How can cancer affect getting insurance?

Having cancer can affect buying travel insurance. Insurers look at your personal information to work out how likely you are to claim and how much that claim may cost them. Any health conditions you have at the time you take out an insurance policy or have had in recent years are called pre-existing conditions.

Be open about your health and ask travel insurance providers for their guidance. Depending on your individual circumstances, it is possible that they may not insure you. But there are some companies that specialise in providing travel insurance for people with pre-existing conditions, including cancer. There are some things you may need to think about.

  • Get a letter from your doctor to say that you are well enough to travel.
  • If you need to take medical equipment abroad, make sure your insurance will cover this.
  • Make sure you have all the information that the insurer will need before you contact them.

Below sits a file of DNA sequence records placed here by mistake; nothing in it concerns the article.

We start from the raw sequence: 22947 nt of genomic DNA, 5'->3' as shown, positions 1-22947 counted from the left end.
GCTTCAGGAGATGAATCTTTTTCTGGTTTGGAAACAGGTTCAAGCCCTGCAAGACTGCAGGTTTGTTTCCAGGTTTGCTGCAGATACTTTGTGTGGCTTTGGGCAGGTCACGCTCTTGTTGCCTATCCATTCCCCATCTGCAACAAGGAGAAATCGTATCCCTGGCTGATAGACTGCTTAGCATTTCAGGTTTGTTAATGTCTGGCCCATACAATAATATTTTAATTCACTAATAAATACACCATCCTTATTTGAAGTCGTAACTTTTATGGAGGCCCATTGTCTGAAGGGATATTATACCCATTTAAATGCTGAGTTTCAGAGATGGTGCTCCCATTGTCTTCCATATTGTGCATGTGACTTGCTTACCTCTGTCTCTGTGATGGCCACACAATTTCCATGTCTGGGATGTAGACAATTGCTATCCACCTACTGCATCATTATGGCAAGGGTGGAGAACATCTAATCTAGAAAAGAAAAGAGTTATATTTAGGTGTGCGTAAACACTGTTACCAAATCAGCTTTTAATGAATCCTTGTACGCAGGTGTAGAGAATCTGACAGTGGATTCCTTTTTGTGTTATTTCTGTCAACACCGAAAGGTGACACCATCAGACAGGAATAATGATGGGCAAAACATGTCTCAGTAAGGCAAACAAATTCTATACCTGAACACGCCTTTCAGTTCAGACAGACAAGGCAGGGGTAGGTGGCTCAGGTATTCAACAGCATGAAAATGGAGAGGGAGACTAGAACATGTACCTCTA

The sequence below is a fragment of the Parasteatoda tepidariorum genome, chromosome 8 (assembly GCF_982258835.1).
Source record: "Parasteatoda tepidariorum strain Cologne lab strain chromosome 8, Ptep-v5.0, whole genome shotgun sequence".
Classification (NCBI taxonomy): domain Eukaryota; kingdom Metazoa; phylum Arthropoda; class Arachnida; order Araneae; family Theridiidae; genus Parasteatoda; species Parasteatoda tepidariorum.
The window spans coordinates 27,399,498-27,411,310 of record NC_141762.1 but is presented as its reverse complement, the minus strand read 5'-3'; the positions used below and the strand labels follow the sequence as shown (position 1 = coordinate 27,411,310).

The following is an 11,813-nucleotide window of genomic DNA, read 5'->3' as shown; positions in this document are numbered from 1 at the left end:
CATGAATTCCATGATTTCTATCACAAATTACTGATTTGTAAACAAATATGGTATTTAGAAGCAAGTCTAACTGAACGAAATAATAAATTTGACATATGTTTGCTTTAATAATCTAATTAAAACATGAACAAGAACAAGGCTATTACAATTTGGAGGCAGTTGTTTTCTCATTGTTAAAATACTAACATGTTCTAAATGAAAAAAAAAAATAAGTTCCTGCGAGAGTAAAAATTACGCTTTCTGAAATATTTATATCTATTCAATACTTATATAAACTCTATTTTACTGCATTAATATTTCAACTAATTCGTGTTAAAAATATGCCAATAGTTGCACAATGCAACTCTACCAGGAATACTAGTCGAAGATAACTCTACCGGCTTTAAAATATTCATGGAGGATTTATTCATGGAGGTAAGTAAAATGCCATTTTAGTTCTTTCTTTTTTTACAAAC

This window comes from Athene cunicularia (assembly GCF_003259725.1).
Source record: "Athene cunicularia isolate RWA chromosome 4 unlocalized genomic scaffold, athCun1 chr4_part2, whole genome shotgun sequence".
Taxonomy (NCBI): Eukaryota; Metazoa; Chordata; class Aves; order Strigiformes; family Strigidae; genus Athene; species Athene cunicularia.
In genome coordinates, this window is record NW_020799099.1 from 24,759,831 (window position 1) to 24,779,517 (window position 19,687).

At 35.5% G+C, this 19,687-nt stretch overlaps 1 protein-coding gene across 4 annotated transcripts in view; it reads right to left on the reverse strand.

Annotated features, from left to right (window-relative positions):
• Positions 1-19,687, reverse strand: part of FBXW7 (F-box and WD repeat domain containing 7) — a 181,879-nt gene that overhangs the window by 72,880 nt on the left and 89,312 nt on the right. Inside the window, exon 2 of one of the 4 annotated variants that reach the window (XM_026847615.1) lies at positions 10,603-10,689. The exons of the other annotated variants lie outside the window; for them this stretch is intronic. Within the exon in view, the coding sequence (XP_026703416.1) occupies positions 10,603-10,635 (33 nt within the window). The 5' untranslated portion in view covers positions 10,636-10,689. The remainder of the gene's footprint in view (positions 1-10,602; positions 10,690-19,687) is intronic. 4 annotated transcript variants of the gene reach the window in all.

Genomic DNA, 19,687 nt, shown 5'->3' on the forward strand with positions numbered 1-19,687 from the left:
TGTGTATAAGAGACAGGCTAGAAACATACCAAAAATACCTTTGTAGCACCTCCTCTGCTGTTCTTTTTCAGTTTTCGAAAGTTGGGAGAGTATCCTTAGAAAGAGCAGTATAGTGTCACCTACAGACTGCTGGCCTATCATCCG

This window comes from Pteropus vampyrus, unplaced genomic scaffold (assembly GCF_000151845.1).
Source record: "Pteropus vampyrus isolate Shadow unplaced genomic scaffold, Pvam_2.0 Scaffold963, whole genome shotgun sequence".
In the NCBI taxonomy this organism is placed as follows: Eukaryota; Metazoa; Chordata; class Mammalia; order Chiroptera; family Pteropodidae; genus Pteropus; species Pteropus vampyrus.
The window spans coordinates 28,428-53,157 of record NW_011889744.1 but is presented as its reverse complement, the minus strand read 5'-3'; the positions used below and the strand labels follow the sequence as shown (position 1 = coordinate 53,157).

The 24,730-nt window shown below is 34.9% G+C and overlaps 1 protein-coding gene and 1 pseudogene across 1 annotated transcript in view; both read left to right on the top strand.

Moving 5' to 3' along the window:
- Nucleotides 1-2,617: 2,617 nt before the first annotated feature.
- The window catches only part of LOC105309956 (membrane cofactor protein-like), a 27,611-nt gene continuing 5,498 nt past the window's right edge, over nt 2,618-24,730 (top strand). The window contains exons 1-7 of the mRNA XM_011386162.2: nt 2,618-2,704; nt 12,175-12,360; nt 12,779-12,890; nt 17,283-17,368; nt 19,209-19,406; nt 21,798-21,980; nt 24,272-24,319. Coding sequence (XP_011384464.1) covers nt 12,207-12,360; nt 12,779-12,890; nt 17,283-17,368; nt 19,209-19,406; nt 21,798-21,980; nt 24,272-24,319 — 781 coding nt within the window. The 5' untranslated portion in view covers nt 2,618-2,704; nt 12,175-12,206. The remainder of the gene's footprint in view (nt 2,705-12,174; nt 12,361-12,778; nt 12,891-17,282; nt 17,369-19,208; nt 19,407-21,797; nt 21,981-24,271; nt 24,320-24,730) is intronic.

• Tell the insurance company if the health of someone close to you may affect your trip, for example your partner, relative or friend.
  • Always check with your provider what you are, and are not, covered for.

Cancer and buying travel insurance

If you are living with cancer, you should check with your doctor or other healthcare professional that you are fit to travel. But even if you are fit to travel, this does not guarantee that you can get insurance to cover your cancer.

When buying travel insurance, you need to check whether the policy will cover claims related to any pre-existing medical conditions.

Some insurance companies might not cover claims related to certain pre-existing medical conditions, such as cancer or heart disease. Other insurers will not cover claims related to any pre-existing conditions.

But there are some companies that specialise in providing travel insurance for people with pre-existing conditions, including cancer. They may offer you a policy that covers these kinds of claims, as long as:

  • you have told the insurer about the pre-existing conditions
  • the conditions have been accepted by the insurer in writing.